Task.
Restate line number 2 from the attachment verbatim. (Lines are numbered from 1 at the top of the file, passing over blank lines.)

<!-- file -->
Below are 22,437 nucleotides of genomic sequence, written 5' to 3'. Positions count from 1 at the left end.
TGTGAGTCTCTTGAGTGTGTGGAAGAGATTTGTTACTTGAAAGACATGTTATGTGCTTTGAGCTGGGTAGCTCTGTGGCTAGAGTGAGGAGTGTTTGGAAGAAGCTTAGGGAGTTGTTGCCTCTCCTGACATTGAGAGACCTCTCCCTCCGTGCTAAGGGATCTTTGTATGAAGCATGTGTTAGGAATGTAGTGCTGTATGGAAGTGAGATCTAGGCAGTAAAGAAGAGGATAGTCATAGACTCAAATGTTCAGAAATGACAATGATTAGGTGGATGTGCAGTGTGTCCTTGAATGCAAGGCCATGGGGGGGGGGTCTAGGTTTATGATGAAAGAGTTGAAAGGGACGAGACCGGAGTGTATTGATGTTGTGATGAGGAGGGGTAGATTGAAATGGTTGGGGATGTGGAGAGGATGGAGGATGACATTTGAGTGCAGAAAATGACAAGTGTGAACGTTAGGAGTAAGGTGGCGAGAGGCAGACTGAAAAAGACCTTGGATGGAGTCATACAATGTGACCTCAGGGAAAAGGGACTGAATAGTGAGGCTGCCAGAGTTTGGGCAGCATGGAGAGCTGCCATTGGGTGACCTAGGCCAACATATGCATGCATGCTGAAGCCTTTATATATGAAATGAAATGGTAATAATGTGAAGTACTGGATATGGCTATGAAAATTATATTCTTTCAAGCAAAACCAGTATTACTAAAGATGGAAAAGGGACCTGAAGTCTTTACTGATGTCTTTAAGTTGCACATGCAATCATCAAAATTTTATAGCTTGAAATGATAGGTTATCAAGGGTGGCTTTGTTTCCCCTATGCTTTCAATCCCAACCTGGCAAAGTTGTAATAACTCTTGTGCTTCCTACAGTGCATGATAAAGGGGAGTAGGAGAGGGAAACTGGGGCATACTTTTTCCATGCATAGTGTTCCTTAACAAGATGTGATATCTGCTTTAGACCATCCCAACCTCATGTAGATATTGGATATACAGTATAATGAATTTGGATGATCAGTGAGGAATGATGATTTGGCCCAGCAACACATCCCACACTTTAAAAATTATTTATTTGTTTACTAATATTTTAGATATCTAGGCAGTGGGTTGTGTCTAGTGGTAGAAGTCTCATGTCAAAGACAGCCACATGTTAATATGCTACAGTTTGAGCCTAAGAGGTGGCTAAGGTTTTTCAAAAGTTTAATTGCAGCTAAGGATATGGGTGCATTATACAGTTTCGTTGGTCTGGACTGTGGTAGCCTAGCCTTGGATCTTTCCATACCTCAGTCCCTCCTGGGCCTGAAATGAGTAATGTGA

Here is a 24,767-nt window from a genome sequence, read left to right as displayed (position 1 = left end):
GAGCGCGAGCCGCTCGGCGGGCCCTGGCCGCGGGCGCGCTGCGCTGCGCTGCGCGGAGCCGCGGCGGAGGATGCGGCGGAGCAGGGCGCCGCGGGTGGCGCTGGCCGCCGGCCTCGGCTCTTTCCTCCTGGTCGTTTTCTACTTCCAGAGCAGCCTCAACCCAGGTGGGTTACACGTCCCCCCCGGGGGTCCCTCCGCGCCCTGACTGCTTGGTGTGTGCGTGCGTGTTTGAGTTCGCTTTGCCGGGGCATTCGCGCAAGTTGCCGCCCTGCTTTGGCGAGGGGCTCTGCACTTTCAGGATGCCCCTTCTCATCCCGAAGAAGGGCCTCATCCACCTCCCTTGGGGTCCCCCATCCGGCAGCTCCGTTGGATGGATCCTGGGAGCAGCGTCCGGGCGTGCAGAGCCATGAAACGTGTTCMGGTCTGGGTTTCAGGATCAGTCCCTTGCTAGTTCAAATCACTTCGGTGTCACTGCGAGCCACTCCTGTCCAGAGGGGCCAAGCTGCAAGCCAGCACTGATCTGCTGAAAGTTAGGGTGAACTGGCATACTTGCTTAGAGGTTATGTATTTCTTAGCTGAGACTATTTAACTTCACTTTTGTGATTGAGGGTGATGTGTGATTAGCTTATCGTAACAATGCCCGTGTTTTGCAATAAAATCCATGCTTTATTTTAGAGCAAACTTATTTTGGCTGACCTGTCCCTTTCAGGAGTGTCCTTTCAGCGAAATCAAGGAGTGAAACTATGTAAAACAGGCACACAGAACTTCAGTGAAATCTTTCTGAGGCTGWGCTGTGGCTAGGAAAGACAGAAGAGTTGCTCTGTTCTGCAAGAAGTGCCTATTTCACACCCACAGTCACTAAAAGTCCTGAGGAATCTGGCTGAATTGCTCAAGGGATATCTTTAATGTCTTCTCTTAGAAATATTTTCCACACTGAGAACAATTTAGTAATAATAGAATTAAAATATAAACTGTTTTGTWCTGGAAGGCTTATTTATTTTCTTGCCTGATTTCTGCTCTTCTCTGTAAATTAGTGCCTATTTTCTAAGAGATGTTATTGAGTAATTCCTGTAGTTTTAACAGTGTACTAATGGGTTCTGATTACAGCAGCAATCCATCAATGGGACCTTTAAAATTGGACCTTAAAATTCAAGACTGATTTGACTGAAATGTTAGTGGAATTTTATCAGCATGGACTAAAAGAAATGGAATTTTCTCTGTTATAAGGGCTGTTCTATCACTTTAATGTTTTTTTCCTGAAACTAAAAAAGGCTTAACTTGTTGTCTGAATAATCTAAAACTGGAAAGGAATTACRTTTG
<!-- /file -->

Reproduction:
TGTGAGTCTCTTGAGTGTGTGGAAGAGATTTGTTACTTGAAAGACATGTTATGTGCTTTGAGCTGGGTAGCTCTGTGGCTAGAGTGAGGAGTGTTTGGAAGAAGCTTAGGGAGTTGTTGCCTCTCCTGACATTGAGAGACCTCTCCCTCCGTGCTAAGGGATCTTTGTATGAAGCATGTGTTAGGAATGTAGTGCTGTATGGAAGTGAGATCTAGGCAGTAAAGAAGAGGATAGTCATAGACTCAAATGTTCAGAAATGACAATGATTAGGTGGATGTGCAGTGTGTCCTTGAATGCAAGGCCATGGGGGGGGGGTCTAGGTTTATGATGAAAGAGTTGAAAGGGACGAGACCGGAGTGTATTGATGTTGTGATGAGGAGGGGTAGATTGAAATGGTTGGGGATGTGGAGAGGATGGAGGATGACATTTGAGTGCAGAAAATGACAAGTGTGAACGTTAGGAGTAAGGTGGCGAGAGGCAGACTGAAAAAGACCTTGGATGGAGTCATACAATGTGACCTCAGGGAAAAGGGACTGAATAGTGAGGCTGCCAGAGTTTGGGCAGCATGGAGAGCTGCCATTGGGTGACCTAGGCCAACATATGCATGCATGCTGAAGCCTTTATATATGAAATGAAATGGTAATAATGTGAAGTACTGGATATGGCTATGAAAATTATATTCTTTCAAGCAAAACCAGTATTACTAAAGATGGAAAAGGGACCTGAAGTCTTTACTGATGTCTTTAAGTTGCACATGCAATCATCAAAATTTTATAGCTTGAAATGATAGGTTATCAAGGGTGGCTTTGTTTCCCCTATGCTTTCAATCCCAACCTGGCAAAGTTGTAATAACTCTTGTGCTTCCTACAGTGCATGATAAAGGGGAGTAGGAGAGGGAAACTGGGGCATACTTTTTCCATGCATAGTGTTCCTTAACAAGATGTGATATCTGCTTTAGACCATCCCAACCTCATGTAGATATTGGATATACAGTATAATGAATTTGGATGATCAGTGAGGAATGATGATTTGGCCCAGCAACACATCCCACACTTTAAAAATTATTTATTTGTTTACTAATATTTTAGATATCTAGGCAGTGGGTTGTGTCTAGTGGTAGAAGTCTCATGTCAAAGACAGCCACATGTTAATATGCTACAGTTTGAGCCTAAGAGGTGGCTAAGGTTTTTCAAAAGTTTAATTGCAGCTAAGGATATGGGTGCATTATACAGTTTCGTTGGTCTGGACTGTGGTAGCCTAGCCTTGGATCTTTCCATACCTCAGTCCCTCCTGGGCCTGAAATGAGTAATGTGA